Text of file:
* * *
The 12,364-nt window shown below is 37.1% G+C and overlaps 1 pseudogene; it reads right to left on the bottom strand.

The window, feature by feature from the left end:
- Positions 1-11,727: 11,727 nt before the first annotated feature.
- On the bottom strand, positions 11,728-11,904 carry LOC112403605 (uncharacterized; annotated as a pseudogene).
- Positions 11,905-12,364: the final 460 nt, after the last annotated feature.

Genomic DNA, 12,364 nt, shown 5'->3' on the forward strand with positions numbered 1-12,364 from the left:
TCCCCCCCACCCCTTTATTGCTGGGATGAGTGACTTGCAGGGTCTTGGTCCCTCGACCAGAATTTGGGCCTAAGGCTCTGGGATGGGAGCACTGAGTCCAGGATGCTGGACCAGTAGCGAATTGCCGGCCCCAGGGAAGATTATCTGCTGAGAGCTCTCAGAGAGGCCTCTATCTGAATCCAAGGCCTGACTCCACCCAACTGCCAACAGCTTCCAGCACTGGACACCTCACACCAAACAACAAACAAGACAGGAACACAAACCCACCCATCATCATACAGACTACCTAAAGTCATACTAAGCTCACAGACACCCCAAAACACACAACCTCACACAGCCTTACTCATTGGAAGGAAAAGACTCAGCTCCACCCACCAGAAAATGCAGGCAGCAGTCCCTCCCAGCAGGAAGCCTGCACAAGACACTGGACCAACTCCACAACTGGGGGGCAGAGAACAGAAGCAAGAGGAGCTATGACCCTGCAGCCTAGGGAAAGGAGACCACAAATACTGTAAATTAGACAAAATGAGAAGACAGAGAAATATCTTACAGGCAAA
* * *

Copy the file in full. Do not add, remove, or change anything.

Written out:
The 12,364-nt window shown below is 37.1% G+C and overlaps 1 pseudogene; it reads right to left on the bottom strand.

The window, feature by feature from the left end:
- Positions 1-11,727: 11,727 nt before the first annotated feature.
- On the bottom strand, positions 11,728-11,904 carry LOC112403605 (uncharacterized; annotated as a pseudogene).
- Positions 11,905-12,364: the final 460 nt, after the last annotated feature.

Genomic DNA, 12,364 nt, shown 5'->3' on the forward strand with positions numbered 1-12,364 from the left:
TCCCCCCCACCCCTTTATTGCTGGGATGAGTGACTTGCAGGGTCTTGGTCCCTCGACCAGAATTTGGGCCTAAGGCTCTGGGATGGGAGCACTGAGTCCAGGATGCTGGACCAGTAGCGAATTGCCGGCCCCAGGGAAGATTATCTGCTGAGAGCTCTCAGAGAGGCCTCTATCTGAATCCAAGGCCTGACTCCACCCAACTGCCAACAGCTTCCAGCACTGGACACCTCACACCAAACAACAAACAAGACAGGAACACAAACCCACCCATCATCATACAGACTACCTAAAGTCATACTAAGCTCACAGACACCCCAAAACACACAACCTCACACAGCCTTACTCATTGGAAGGAAAAGACTCAGCTCCACCCACCAGAAAATGCAGGCAGCAGTCCCTCCCAGCAGGAAGCCTGCACAAGACACTGGACCAACTCCACAACTGGGGGGCAGAGAACAGAAGCAAGAGGAGCTATGACCCTGCAGCCTAGGGAAAGGAGACCACAAATACTGTAAATTAGACAAAATGAGAAGACAGAGAAATATCTTACAGGCAAA